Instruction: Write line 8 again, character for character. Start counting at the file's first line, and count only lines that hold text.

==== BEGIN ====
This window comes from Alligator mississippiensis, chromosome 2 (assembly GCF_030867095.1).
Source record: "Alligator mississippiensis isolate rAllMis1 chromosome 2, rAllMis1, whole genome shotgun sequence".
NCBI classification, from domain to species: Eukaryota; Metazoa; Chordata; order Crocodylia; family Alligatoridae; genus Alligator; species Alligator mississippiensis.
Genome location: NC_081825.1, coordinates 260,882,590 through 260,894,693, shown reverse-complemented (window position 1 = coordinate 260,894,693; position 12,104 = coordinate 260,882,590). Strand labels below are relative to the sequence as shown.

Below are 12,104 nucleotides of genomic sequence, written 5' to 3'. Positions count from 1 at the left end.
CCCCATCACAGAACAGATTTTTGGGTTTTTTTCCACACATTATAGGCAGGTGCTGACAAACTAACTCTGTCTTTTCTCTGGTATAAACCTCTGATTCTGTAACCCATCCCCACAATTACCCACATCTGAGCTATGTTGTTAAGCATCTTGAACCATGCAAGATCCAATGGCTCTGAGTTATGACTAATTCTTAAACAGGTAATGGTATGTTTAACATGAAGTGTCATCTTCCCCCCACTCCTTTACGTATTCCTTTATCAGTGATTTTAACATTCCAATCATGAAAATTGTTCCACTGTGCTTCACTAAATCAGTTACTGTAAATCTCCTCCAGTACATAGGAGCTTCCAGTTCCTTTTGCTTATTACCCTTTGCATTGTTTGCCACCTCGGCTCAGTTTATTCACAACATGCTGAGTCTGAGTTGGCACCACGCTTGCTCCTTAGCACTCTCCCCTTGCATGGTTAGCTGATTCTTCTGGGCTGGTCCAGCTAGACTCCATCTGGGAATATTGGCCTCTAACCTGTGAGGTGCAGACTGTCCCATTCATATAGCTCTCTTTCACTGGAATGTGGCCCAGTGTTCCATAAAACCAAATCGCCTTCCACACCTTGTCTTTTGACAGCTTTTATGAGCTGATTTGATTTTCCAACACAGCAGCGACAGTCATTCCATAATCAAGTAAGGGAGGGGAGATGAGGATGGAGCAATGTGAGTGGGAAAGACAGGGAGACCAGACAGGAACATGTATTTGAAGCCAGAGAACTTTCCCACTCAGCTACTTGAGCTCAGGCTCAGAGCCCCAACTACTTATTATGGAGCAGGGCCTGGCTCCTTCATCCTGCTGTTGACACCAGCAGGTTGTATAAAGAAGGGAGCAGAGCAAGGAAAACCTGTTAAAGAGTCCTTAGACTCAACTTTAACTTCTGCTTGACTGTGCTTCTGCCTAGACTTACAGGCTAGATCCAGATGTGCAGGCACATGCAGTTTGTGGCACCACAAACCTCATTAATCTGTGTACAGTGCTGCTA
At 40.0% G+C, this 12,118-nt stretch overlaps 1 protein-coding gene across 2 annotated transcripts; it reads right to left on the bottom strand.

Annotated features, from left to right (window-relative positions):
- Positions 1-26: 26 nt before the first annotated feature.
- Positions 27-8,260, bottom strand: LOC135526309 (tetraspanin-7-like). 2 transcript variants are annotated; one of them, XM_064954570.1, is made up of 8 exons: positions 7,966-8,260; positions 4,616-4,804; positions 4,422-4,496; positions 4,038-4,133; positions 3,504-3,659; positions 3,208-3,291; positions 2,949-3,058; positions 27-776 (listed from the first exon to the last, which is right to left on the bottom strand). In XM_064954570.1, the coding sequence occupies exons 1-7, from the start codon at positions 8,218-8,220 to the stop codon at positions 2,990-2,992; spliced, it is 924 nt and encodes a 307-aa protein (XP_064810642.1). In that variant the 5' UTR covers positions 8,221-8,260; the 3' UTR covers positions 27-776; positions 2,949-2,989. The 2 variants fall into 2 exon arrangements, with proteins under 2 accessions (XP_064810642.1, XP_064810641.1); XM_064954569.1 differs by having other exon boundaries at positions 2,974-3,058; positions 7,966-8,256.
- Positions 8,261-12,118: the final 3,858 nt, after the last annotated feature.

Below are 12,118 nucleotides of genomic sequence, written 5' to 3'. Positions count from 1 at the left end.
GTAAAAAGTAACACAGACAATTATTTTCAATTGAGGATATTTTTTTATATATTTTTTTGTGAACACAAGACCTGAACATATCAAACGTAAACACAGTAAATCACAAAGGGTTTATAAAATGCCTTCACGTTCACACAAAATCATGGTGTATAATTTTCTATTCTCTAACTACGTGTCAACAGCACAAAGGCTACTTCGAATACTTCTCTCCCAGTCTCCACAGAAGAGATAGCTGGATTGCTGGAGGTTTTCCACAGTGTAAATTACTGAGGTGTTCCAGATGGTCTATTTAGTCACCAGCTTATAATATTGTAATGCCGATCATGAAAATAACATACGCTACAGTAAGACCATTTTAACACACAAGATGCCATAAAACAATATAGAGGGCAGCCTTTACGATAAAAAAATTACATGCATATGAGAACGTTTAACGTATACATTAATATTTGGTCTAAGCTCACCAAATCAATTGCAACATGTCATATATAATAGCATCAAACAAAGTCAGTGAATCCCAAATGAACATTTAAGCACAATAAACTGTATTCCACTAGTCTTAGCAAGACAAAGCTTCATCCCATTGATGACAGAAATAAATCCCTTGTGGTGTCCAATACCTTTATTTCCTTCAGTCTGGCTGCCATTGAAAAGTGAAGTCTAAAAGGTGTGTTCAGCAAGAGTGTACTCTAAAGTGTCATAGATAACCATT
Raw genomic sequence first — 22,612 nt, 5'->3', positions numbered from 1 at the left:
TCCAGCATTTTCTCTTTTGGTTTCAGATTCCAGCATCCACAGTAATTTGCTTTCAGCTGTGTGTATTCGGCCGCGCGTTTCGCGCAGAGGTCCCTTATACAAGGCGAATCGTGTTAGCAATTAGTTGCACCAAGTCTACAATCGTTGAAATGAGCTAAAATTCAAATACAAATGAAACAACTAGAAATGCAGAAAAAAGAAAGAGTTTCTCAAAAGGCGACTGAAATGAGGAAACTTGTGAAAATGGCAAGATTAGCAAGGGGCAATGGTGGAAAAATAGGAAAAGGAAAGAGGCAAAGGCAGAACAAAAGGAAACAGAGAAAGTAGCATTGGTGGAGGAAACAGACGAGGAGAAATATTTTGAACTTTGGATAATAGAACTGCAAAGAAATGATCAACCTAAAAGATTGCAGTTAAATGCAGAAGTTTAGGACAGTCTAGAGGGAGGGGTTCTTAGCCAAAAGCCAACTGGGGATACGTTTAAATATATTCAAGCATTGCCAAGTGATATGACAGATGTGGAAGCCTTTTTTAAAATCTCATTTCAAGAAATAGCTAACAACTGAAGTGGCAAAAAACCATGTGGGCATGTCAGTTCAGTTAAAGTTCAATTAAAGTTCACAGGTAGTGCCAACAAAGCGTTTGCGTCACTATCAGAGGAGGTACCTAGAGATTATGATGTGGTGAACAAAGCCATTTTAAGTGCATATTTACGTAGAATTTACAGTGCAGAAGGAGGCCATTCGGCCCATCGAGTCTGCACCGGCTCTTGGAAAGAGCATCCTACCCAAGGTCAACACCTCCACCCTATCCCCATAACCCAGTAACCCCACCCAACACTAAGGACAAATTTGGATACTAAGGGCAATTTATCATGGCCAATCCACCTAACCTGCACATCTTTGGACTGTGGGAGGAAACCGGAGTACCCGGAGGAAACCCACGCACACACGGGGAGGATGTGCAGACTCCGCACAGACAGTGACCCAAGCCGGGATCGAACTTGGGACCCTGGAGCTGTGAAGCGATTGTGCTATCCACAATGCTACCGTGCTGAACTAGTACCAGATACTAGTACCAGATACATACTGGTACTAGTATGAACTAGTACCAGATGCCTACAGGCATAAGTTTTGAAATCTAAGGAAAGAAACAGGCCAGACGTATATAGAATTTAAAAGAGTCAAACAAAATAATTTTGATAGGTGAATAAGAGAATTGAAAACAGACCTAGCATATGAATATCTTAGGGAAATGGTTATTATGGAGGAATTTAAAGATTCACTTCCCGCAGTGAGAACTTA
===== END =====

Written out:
Annotated features, from left to right (window-relative positions):